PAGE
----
An open and curious mind is indispensable for anyone wanting to profit well in financial markets. I could say inquiring mind but that is apparently what one needs for the tabloid trade.

An open and curious mind is indispensable for anyone wanting to profit well in financial markets. I could say inquiring mind but that is apparently what one needs for the tabloid trade.


More specifically, successful trend investing requires that one should quash whatever prejudice he or she has about companies, countries, governments and like issues. I do try to avoid violating my personal moral principles when possible.


For example, long-term U.S. government bonds hit a low in February last year, began working upward in value and exploded higher in August, when the wheels were coming off the government machine. From the stock market low on Aug. 8 through year end, the Vanguard Extended Duration Bond Fund (EDV) rose by 24 percent. For all of 2011, the gain was 47 percent as measured by that ETF.


Does that make any sense? The federal government shows its complete dysfunction and inability to avoid or even slow its credit card spending, but millions shovel money into that bottomless pit of debt in order to be safe!?


In my mind, lending money for 30 years to power-drunks who spend other people’s money is not very safe. But just the same, I would not have minded having a lot of assets that made a 40-plus percent return last year because I did not have any. My rational thinking and prejudice cost money in lost opportunity.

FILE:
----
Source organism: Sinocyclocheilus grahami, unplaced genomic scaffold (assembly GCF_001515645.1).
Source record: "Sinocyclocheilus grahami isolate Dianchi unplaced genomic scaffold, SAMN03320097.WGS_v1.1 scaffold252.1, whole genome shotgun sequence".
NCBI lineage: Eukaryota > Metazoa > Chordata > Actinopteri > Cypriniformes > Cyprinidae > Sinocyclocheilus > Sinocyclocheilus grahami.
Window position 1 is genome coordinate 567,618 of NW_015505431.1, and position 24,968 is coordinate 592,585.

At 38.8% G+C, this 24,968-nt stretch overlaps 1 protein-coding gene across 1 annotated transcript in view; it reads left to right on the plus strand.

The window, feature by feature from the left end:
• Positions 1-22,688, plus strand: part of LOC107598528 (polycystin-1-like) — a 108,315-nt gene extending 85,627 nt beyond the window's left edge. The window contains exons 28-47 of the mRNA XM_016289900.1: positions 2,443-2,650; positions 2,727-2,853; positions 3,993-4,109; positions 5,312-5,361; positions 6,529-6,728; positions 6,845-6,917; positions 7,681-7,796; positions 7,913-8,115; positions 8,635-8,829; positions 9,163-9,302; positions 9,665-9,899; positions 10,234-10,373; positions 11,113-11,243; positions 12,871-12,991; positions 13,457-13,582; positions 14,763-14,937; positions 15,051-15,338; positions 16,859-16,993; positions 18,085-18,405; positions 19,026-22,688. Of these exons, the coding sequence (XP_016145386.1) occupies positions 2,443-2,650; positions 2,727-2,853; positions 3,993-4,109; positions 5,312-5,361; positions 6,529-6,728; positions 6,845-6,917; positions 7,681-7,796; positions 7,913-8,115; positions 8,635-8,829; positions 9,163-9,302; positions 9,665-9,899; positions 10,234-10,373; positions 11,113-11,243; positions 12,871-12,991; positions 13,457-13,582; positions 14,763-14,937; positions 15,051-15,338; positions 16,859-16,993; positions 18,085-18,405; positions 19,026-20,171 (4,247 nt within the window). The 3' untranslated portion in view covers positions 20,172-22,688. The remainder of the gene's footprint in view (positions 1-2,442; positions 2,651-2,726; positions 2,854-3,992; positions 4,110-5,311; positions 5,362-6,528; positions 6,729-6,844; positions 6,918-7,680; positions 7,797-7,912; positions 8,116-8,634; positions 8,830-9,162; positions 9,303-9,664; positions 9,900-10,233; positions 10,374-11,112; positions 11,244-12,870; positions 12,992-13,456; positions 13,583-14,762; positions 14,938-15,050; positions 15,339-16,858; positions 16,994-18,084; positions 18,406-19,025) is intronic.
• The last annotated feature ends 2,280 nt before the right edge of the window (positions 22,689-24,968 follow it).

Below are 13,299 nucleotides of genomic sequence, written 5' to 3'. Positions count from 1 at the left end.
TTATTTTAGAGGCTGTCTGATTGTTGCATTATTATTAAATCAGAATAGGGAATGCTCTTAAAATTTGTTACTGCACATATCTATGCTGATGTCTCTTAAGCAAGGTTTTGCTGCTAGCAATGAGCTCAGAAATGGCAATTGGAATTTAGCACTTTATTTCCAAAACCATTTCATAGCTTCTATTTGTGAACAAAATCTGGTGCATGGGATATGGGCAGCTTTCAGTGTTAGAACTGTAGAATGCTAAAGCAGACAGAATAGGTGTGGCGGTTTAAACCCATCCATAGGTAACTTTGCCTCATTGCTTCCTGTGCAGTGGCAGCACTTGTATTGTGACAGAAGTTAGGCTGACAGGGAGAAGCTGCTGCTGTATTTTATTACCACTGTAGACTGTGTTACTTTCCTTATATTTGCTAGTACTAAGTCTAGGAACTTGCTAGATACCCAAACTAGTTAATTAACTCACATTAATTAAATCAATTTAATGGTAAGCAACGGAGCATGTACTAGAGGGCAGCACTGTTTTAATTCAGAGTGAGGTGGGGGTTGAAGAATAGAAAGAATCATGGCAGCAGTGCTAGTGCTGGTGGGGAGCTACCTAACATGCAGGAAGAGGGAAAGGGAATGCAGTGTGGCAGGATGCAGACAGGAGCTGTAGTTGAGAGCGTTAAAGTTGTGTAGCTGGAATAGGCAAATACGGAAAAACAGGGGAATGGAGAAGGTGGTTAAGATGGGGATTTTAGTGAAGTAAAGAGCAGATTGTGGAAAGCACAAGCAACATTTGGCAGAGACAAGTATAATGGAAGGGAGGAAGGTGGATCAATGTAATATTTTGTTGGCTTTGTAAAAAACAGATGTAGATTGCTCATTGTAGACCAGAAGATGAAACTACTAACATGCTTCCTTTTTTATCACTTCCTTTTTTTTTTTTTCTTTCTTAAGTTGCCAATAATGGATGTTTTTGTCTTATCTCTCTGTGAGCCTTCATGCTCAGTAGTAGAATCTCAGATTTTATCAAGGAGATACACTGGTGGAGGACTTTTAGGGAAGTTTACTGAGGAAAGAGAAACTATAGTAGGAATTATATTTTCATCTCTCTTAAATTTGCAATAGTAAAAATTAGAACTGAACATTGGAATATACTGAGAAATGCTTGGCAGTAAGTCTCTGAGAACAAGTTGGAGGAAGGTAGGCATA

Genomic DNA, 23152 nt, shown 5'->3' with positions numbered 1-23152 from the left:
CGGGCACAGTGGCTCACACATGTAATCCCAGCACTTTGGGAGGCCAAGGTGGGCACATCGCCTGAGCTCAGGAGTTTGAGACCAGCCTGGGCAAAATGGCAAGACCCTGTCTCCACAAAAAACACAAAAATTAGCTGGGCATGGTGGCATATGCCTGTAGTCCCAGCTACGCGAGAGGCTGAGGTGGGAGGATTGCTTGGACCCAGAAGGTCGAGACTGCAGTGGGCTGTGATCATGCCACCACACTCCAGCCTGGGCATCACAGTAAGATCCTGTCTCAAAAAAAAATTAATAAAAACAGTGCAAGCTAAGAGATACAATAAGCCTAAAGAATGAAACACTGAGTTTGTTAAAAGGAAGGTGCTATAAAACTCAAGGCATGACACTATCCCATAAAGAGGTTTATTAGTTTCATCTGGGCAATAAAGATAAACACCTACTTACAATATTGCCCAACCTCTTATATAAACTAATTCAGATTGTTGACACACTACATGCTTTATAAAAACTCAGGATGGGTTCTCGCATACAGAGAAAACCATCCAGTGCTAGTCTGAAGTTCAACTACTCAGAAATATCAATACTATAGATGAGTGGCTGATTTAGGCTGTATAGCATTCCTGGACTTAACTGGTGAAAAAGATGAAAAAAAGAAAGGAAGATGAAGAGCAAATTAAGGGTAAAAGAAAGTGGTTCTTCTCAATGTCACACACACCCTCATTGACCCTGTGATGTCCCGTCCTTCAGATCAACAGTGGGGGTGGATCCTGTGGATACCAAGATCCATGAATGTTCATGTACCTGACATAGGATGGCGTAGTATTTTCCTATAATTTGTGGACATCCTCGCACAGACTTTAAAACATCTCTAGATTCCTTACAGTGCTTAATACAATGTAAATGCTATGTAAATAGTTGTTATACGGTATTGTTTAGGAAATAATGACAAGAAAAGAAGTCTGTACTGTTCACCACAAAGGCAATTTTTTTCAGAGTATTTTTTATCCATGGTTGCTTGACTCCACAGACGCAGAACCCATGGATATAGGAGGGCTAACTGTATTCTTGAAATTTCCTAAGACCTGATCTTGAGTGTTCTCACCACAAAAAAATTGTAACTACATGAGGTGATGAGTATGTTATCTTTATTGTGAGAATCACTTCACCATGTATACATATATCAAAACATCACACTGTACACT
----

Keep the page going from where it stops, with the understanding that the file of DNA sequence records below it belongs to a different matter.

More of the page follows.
How about government environment in emerging markets as a factor? In case you missed the memo, we, or at least capitalism, won the Vietnam War. Market Vectors fund company has an ETF, symbol VNM, representing Vietnam’s stock market. Although it has fallen in value about 27 percent since its inception in August 2009, the little rascal had gained 38 percent this year through Monday.


Want to cash in on the Arab Spring? Market Vectors also brings you its Egypt Index ETF, symbol EGPT. After being 51 percent higher this year on March 5, it now shows a still respectable 35 percent gain year to date. Someone obviously is willing to take a risk on regime change. It must be the eye of the beholder, that sort of thing.


I am certainly not suggesting any of these vehicles as ripe for the picking. Buyer, beware as always. The point however should be clear as a bell that opportunities exist today in all corners of the earth and for many different reasons. Some are good and some awful, from a common-sense view. This is why I call this the golden age for investing. But if I view investing candidates with lots of preconceptions, I am liable to hurt myself in the wallet.


All statistics provided through Worden Brothers Inc., TeleChart software, 2012. Past performance is no guarantee of future results.